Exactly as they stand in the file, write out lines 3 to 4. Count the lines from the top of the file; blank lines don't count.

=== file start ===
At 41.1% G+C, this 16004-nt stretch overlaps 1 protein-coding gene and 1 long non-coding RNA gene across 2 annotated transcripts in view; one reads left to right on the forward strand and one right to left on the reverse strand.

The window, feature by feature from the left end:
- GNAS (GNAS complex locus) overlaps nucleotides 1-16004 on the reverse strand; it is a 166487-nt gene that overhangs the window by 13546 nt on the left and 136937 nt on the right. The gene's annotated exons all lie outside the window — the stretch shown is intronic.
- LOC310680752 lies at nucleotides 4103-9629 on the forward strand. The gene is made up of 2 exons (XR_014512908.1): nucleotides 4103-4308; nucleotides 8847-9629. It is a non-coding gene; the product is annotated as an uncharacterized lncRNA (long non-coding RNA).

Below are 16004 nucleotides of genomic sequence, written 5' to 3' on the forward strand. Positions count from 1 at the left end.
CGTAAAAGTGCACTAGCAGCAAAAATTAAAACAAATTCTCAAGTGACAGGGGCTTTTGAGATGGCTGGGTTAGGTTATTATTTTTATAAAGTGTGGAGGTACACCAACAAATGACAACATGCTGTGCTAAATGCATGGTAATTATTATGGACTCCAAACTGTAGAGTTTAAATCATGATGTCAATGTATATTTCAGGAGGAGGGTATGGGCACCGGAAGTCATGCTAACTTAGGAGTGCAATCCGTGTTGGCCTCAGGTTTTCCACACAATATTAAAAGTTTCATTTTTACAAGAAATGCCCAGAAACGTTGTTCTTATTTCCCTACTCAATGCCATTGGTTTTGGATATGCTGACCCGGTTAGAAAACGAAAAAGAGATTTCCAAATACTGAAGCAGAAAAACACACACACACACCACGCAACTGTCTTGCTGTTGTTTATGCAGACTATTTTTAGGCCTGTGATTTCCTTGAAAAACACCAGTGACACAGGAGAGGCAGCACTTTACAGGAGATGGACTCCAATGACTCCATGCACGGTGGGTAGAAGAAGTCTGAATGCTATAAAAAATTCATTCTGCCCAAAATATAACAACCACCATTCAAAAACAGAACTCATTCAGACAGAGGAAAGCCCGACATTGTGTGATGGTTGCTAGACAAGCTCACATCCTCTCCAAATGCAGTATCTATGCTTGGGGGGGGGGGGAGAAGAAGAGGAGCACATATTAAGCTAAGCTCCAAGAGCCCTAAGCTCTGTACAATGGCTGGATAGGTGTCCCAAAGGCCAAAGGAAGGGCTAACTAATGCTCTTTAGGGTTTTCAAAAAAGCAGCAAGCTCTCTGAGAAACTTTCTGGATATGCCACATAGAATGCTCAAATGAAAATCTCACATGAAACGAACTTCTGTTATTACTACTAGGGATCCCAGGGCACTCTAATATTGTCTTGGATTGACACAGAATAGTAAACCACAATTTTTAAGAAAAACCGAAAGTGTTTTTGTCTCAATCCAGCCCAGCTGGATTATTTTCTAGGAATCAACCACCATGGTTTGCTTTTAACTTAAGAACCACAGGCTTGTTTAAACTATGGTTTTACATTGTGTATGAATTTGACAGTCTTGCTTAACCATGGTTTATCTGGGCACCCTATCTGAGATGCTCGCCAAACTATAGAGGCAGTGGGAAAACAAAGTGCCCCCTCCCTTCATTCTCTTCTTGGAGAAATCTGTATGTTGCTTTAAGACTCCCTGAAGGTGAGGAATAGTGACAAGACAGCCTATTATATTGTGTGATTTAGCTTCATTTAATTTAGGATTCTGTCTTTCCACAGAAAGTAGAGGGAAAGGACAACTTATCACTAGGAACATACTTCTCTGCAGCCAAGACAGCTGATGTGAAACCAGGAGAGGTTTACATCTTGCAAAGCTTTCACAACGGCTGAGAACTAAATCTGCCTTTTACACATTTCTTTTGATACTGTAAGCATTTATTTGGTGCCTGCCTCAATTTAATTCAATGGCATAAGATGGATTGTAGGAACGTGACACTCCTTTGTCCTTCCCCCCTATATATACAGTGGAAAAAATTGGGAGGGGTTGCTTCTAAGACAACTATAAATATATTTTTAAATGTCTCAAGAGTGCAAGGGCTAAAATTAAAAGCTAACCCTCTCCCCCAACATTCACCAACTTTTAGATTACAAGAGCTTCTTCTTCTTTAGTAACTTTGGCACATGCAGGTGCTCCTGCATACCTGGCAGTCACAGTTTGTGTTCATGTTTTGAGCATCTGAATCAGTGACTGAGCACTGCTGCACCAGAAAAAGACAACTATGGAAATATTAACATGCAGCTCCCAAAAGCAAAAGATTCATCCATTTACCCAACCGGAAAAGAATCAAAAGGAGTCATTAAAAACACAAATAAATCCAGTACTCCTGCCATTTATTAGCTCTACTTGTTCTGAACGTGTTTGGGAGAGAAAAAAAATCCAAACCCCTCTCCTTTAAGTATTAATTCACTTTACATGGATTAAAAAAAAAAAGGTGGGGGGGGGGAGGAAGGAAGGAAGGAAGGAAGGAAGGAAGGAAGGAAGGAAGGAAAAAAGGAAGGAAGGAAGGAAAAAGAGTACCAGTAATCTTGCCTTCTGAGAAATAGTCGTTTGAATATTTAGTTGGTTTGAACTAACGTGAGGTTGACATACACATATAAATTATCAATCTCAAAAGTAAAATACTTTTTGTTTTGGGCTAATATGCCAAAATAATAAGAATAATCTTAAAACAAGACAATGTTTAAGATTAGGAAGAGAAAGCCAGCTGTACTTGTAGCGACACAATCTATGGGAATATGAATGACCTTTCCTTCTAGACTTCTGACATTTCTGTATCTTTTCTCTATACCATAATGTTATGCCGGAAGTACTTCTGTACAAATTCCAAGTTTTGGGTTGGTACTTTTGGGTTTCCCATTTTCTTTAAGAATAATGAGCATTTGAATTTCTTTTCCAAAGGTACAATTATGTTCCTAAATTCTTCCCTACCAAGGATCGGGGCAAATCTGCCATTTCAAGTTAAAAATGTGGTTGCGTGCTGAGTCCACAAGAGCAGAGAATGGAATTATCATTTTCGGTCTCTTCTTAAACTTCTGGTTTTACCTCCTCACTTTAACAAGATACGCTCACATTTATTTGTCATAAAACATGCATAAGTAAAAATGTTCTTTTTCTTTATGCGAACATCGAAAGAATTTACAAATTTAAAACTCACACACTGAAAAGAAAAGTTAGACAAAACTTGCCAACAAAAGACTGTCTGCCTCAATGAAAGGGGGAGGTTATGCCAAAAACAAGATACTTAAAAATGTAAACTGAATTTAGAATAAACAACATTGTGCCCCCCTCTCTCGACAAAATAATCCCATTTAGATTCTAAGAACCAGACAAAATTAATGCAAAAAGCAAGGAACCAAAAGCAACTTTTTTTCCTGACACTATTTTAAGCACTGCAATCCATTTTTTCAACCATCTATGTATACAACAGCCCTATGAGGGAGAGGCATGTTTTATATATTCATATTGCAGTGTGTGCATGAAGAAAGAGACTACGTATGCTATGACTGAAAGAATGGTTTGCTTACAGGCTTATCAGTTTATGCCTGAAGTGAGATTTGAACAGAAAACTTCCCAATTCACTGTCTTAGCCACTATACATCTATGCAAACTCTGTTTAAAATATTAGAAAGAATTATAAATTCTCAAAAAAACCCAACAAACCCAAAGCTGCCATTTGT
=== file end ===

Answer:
- GNAS (GNAS complex locus) overlaps nucleotides 1-16004 on the reverse strand; it is a 166487-nt gene that overhangs the window by 13546 nt on the left and 136937 nt on the right. The gene's annotated exons all lie outside the window — the stretch shown is intronic.
- LOC310680752 lies at nucleotides 4103-9629 on the forward strand. The gene is made up of 2 exons (XR_014512908.1): nucleotides 4103-4308; nucleotides 8847-9629. It is a non-coding gene; the product is annotated as an uncharacterized lncRNA (long non-coding RNA).